Life sometimes makes sudden turns. During the last month, I have experienced such a turn; an unexpected opening into a new landscape.
Joining the executive board of ART LAB gnesta has brought about an abundance of new tasks. In the calendar, it becomes visible as a number of meetings. In reality, it means a series of encounters – always interesting, and often strongly positive – with new partners and associates; artist colleagues, curators and people belonging to the art world, yes… but equally important: the local politicians, officeholders, administrators, managers, teachers and professionals in many fields.
ART LAB gnesta emphatically places itself in a physical and social environment, with the aim to maintain artistic awareness and focus alike, in a condition of interdependence.
From the Grand Opening of ART LAB gnesta; photos by Nils Völker
Now, this comes in addition to my coordinating commission in the Nomadic University.
Concretely, it has delayed the processing of NUrope XIII, which I can only regret. More important, perhaps: it has positively altered the prerequisites. During the past weeks, I keep coming back to a ‘from sounds to things’ feeling.
The Nomadic University is a unique fusing of a professional network and a learning process, investigating contemporary European identity-making.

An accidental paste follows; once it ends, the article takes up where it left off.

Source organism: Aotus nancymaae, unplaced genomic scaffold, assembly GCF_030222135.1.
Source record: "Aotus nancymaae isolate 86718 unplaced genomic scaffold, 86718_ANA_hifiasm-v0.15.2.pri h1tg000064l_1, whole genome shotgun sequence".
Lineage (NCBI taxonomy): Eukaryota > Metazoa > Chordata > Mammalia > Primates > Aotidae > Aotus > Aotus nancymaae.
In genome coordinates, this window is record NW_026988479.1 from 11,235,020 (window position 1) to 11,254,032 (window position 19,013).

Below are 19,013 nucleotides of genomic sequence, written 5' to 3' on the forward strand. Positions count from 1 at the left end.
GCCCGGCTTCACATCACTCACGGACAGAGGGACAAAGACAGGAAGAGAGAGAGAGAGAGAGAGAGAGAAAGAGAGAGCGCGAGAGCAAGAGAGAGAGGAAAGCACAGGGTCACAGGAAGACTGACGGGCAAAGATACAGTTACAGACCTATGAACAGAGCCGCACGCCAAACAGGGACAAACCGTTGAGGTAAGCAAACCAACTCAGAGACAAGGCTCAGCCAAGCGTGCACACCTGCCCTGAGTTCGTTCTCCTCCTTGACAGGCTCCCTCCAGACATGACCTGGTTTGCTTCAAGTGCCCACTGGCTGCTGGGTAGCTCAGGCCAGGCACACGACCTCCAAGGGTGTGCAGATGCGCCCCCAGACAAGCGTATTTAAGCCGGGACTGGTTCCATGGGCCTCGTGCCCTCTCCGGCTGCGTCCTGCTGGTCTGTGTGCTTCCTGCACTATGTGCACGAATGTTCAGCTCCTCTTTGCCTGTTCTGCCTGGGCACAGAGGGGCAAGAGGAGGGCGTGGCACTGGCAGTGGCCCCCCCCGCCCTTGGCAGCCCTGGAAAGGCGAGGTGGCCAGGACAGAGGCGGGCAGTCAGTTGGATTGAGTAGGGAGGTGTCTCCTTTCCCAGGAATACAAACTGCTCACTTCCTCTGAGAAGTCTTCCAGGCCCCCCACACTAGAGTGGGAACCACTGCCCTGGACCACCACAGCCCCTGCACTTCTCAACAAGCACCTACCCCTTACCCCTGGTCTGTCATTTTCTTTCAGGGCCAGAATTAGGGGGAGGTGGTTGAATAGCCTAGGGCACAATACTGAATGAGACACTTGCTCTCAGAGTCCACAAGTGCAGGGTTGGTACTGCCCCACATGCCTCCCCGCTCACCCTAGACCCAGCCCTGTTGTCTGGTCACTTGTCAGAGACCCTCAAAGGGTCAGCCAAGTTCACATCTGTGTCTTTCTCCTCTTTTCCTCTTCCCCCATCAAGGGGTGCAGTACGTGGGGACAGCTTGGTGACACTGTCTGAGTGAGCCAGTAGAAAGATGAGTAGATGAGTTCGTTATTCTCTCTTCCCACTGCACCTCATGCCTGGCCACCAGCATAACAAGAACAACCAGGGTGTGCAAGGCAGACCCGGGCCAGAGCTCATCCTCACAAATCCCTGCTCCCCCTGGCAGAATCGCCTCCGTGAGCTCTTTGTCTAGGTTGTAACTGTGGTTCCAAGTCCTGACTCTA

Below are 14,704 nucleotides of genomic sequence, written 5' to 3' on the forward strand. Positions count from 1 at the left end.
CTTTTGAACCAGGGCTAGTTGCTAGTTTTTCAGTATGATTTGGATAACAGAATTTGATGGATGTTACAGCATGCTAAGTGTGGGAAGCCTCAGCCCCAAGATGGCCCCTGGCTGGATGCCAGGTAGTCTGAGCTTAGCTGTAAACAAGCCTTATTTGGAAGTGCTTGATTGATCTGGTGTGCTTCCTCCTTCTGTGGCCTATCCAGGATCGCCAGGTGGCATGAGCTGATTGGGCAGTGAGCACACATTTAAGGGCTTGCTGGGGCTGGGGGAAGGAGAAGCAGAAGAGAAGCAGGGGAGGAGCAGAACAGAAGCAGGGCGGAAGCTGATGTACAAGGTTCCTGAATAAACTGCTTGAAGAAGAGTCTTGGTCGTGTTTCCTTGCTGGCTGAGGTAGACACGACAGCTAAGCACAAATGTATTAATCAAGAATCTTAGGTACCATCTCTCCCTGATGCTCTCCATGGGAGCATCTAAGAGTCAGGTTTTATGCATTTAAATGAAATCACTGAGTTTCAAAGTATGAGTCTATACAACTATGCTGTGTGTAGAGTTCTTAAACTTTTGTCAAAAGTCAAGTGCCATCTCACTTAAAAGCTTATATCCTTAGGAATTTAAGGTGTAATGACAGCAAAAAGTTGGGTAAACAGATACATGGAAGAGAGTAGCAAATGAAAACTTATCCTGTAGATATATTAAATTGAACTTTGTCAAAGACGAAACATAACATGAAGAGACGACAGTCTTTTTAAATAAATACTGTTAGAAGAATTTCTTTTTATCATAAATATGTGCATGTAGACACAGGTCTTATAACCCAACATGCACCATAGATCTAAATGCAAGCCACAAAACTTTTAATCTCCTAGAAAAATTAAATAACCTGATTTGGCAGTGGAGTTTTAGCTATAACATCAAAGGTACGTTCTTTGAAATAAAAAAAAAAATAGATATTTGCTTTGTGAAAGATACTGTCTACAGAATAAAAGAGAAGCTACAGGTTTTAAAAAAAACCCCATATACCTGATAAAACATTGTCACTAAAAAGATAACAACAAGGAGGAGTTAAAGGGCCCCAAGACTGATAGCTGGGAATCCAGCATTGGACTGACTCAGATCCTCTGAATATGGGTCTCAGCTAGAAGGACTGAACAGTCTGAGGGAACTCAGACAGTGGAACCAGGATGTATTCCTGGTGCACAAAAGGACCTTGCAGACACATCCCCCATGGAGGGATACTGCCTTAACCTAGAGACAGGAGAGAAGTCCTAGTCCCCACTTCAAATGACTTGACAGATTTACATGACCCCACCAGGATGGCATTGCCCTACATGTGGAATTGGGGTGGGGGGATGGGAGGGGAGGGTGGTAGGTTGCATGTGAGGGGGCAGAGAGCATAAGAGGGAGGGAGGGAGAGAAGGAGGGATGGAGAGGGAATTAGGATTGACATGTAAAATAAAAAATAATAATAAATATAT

ART LAB gnesta is a setting where the experiences and insights gained in this process will work sense.
For the NUrope XIII oasis in Kiev and Lviv, I will come back with some more documentations and reflections. To follow ART LAB gnesta, just visit us on Facebook:
From Kiev and Lviv back to Swedish countryside; last week was the opening week for ART LAB gnesta. Recently being appointed a board member of this artist-run space, I plunged head-on into five intense days of preparations, press meetings, art management conference, opening party and network meetings.
Here’s one of the absolute highlights – Nils Völker’s sculpture Thirty Six… air, light, technique and peace.
Last day in Kiev: in the morning Sergiy Trymbach, Head of the Filmmakers’ Union of Ukraine, received the Nomadic University at the National Cinema House. The building, in itself retaining a distinct scent of Sovietic atmosphere, made a very convenient backdrop for the screening of two ‘Ukrainian classics’ by film director Aleksandr Dovzhenko. His films Zemlya (Earth) and Zvenyhora were made in 1928 and 1930 – the years preceding the great famines, provoked by Stalin in order to break down resistance against collectivization in Ukraine. Zemlya deals with the issue of ‘Blut und Boden’, by telling the story of a young Bolshevik hero who gets killed by the desperate class enemy, only to be mourned and reborn among the victorious Soviet people. Despite its aim to promote the Party’s political purposes, the film evoked criticism because of its religious symbolism. Today, it may obviously still appeal to a conception of national identity related to the earth, and of Nature as a constant beyond social changes… Here three clips: